An annual engineering event held by the Peoria Riverfront Museum is taking a new approach during the COVID-19 pandemic.
The normal “Engineering Day” special has been changed to a week-long virtual event featuring free at-home activity kits and daily Zoom workshops, beginning this Sunday. Museum science curator Renae Kerrigan said the plan emerged from a brainstorming session with past sponsors on how to hold the event without having people in the building.
“(We) came up with this idea of sort of extending the program so instead of it just being one day, having a whole week and calling that ‘Virtual Engineering Week,’” said Kerrigan. “Groups have put together these kits, so it’s free materials for families to pick up and then they do the activities at home.
“But not only are there these activity kits they can pick up, but there are also facilitated workshops with different engineering groups with those kits. So it’s more engaging than just the ‘make-and-take’ activity; there’s still that actual time where you can engage with engineers – but it’s just over Zoom at this time, so virtually instead of in-person.”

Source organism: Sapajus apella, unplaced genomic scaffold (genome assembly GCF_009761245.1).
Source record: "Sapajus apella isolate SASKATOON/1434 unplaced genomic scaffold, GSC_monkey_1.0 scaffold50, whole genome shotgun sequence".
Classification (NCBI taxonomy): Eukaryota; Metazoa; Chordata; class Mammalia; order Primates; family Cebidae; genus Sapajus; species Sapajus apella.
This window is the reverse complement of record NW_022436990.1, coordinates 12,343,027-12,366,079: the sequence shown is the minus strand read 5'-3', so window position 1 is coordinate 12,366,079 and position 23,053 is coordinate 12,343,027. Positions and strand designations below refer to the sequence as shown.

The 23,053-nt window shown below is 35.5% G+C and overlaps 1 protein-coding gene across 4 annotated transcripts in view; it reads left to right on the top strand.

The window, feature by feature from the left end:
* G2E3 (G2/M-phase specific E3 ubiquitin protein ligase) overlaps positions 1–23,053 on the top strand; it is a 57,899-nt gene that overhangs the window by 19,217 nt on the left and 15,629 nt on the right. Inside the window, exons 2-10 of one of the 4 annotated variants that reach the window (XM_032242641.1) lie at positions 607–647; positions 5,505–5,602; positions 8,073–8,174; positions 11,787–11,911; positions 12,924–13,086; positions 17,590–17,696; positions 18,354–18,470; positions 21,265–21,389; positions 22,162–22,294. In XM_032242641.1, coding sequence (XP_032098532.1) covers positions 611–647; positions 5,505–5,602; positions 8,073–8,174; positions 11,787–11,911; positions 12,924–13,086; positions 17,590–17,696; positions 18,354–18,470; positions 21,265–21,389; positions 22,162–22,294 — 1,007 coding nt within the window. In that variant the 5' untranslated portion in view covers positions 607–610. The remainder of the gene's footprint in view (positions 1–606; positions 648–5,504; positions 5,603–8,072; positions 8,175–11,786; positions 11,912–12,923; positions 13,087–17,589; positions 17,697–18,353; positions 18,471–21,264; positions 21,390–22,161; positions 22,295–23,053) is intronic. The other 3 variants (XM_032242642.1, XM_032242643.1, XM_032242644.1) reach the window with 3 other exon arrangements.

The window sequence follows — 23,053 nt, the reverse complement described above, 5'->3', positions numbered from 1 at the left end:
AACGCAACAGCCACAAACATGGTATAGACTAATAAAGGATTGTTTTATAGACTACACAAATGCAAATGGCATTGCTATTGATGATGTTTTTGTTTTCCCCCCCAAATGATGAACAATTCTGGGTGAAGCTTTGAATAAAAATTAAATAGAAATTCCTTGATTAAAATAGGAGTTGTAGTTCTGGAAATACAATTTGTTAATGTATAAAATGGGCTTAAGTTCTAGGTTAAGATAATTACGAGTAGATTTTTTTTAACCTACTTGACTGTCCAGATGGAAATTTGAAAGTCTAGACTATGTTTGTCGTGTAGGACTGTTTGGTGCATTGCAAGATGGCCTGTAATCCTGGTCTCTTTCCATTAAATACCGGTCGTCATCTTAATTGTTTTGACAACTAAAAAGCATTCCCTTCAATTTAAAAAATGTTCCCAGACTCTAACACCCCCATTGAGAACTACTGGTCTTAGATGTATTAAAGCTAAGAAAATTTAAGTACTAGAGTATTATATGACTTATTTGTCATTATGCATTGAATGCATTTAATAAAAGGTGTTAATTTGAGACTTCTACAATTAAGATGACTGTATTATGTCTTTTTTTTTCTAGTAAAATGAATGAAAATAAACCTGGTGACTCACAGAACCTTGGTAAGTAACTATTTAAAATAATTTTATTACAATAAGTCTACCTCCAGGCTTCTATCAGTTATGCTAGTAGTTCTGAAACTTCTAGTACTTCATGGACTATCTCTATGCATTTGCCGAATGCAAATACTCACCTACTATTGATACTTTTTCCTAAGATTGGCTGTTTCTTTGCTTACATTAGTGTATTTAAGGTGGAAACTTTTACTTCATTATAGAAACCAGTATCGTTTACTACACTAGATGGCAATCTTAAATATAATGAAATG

The program is being offered through support from Caterpillar Inc., the Society of Women Engineers and the University of Illinois Extension 4H, along with other local organizations. Kerrigan said “Engineering Day” was always a hit in past years.
“Traditionally, it's always been a day that engineering groups and Caterpillar generously sponsor admission to the museum,” said Kerrigan. “So there's free admission, and there's all these engineering group that come and provide activities to help young people learn a little bit about what some activities of being an engineer might be like. It’s always been a lot of fun.”
Nick Rae, coordinator of Engineering Week, said a significant Caterpillar donation enables the museum to offer 500 kits with materials to build simple homopolar motors. Caterpillar also donated classroom kits on corrosion that have been distributed by the museum to Peoria and East Peoria schools.
Kerrigan said the Virtual Engineering Week is another example of the museum's ability to continue providing educational opportunities despite the limitations of COVID-19.
“Even though our doors are physically closed, the museum hasn't really closed truly,” she said. “We are still providing opportunities for inspiration and for people to be able to learn in all of our subject areas: in science and technology, as with this engineering week, but also with art and history.
The free kits that accompany each Zoom session are limited to one per family, with advance registration required online at RiverfrontMuseum.org. The event runs through Feb. 27.
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